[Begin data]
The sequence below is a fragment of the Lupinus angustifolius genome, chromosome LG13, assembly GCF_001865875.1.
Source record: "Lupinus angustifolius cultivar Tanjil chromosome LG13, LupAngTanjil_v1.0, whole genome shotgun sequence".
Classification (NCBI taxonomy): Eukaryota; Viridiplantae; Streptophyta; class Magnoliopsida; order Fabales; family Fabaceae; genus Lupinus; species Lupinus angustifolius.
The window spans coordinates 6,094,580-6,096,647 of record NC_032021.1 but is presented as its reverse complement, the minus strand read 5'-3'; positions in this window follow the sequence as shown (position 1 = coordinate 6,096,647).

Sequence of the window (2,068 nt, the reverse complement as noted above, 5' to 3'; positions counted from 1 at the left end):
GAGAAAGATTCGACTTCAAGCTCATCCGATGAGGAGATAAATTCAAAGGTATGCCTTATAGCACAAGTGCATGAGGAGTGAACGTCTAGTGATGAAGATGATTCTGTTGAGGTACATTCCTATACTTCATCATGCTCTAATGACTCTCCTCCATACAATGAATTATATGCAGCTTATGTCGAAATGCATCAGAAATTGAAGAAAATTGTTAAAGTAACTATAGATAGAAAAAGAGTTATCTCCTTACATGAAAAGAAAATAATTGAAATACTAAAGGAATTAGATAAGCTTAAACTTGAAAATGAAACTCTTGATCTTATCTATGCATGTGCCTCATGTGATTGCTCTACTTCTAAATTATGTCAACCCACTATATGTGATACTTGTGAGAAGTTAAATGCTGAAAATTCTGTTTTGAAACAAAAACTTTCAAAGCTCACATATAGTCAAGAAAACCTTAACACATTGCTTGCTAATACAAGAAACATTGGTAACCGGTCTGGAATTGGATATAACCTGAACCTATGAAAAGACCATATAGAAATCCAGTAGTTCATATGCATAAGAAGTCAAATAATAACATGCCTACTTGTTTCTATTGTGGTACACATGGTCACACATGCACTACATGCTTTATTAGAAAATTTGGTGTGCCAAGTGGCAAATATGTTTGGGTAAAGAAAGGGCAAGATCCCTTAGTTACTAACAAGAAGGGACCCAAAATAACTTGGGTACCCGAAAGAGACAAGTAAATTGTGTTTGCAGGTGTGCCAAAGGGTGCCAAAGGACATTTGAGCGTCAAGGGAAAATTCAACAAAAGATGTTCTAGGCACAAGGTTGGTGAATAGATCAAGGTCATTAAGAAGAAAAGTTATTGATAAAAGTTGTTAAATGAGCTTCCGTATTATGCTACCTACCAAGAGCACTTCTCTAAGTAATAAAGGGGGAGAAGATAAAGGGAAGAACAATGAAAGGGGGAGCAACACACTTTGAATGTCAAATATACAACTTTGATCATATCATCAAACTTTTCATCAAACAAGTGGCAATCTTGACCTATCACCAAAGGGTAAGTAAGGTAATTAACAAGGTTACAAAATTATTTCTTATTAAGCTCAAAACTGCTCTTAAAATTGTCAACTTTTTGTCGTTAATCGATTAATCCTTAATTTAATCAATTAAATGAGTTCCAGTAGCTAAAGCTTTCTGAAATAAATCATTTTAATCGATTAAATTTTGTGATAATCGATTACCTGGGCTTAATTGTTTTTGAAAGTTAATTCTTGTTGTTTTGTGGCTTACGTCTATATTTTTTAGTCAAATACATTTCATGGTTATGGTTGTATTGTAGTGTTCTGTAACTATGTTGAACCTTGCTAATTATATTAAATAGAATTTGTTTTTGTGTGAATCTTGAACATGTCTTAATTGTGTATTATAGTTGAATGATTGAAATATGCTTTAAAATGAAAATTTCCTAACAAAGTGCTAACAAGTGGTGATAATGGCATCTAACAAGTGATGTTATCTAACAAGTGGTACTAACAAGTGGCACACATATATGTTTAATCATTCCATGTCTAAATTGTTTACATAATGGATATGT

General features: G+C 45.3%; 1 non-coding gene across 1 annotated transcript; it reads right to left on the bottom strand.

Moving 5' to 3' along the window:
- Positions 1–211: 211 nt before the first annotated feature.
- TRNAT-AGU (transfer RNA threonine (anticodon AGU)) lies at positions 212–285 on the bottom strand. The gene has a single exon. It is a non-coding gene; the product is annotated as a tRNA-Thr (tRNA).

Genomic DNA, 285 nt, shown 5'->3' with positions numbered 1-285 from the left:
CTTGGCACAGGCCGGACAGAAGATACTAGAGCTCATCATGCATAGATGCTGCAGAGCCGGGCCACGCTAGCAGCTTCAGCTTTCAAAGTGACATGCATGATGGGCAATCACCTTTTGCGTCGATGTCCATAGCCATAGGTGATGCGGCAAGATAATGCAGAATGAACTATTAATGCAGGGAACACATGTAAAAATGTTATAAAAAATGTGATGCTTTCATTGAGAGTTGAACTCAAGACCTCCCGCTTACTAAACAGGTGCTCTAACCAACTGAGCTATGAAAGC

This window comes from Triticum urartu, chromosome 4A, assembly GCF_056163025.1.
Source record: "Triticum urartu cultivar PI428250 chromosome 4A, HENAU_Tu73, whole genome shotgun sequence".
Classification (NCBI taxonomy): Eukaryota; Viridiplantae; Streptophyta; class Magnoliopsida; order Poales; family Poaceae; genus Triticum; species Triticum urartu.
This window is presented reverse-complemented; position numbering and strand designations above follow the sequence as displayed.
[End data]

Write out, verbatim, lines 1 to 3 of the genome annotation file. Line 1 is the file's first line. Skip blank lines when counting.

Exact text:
The sequence below is a fragment of the Lupinus angustifolius genome, chromosome LG13, assembly GCF_001865875.1.
Source record: "Lupinus angustifolius cultivar Tanjil chromosome LG13, LupAngTanjil_v1.0, whole genome shotgun sequence".
Classification (NCBI taxonomy): Eukaryota; Viridiplantae; Streptophyta; class Magnoliopsida; order Fabales; family Fabaceae; genus Lupinus; species Lupinus angustifolius.